Transparency International has joined calls by the New Zealand Council for Civil Liberties to amend the government’s data and statistics bill over concerns around public privacy before politicians debate it this week.

Chair Anne Tolley, who served as Parliament's deputy speaker between 2017 and 2020, said the bill was a “step backwards” in transparency for an open government.

“We believe that allowing the government statistician to delegate their powers to others fractures the long-standing constitutional divide between statistics and government policy making,” she said.

She agreed with the NZ Council for Civil Liberties (NZCCL) – which has also been critical of the bill – that the trade-off between people's and companies’ privacy and the broader public good of well-informed decision was “bad and unbalanced legislation”.

NZCCL chair Thomas Beagle called the bill a “dangerous piece of legislation that shouldn’t be passed” in a statement on Saturday.

"It will do serious damage to public trust in government by turning Statistics NZ into a data broker,” he said.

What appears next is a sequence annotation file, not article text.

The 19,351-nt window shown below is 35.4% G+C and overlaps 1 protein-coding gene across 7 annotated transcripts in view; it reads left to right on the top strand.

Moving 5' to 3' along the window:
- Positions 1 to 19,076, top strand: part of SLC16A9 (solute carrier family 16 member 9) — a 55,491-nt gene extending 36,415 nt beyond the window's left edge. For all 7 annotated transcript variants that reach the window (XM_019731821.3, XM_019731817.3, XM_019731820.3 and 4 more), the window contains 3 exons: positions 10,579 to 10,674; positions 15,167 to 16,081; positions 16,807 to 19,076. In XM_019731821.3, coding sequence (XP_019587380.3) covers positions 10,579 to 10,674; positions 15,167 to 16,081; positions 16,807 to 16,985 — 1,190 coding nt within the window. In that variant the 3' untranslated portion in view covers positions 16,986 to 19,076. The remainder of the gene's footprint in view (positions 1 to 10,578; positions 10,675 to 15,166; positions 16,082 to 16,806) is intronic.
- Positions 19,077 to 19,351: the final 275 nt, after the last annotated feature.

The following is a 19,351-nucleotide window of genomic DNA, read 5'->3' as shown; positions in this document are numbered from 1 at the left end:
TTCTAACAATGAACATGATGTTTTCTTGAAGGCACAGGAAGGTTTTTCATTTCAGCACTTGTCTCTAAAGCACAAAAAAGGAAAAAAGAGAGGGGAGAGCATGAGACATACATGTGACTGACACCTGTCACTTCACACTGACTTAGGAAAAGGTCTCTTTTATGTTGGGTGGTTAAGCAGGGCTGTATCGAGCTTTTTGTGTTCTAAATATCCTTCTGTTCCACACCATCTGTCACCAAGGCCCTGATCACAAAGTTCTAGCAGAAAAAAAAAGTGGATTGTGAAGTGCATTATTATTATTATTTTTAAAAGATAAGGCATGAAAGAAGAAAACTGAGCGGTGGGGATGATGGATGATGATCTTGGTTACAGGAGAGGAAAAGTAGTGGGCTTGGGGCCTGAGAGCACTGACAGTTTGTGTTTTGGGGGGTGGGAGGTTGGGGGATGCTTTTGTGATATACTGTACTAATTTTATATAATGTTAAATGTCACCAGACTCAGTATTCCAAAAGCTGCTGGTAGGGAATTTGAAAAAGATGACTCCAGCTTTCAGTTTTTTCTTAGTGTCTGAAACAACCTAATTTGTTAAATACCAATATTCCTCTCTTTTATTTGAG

“We really should be withdrawing this bill and sending it back for a rethink.”

The council has written to MPs asking them to fix the “worst aspects” of the bill, suggesting amendments such as the removal of the ability of the chief statistician to delegate powers to other agencies as well as the creation of a new data collection and access governance board.

The council has also asked for the reinstatement of Stats NZ to actively inform people about their obligations to complete a census rather than penalising them $2,000 for not doing it.

Beagle said the bill wasn’t urgent and didn’t need to be passed before the next census.

“Getting this once-in-a-generation legislation right is more important than rushing it through,” he said.

“But if this doesn’t happen, we hope MPs from all parties will support these amendments to fix the worst excesses of the bill.”

NZCCL told BusinessDesk in May that the government failed to assess the privacy impacts of the data and statistics bill thoroughly enough before it was introduced to parliament.